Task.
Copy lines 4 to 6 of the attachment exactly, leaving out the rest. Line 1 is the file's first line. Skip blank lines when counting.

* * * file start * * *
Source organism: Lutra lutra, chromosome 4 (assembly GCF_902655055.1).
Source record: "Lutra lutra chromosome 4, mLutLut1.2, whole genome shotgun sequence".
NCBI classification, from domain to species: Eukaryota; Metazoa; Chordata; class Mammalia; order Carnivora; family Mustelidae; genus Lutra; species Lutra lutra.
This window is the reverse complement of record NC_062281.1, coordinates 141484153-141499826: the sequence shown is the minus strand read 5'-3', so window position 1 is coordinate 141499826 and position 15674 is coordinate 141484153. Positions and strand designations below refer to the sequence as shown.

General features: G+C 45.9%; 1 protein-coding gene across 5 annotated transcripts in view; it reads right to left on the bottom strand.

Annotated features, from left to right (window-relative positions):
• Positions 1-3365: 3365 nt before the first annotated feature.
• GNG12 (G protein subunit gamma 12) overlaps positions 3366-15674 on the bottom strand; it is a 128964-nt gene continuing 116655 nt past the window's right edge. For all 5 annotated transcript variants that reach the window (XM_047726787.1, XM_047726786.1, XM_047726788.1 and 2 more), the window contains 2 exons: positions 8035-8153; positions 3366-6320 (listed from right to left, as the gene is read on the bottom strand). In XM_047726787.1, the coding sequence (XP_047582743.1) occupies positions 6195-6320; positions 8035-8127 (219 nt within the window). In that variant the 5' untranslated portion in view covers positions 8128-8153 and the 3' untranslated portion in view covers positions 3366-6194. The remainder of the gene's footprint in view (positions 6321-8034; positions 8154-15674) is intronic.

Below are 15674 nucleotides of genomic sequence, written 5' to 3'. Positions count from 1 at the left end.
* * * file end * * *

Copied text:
This window is the reverse complement of record NC_062281.1, coordinates 141484153-141499826: the sequence shown is the minus strand read 5'-3', so window position 1 is coordinate 141499826 and position 15674 is coordinate 141484153. Positions and strand designations below refer to the sequence as shown.

General features: G+C 45.9%; 1 protein-coding gene across 5 annotated transcripts in view; it reads right to left on the bottom strand.

Annotated features, from left to right (window-relative positions):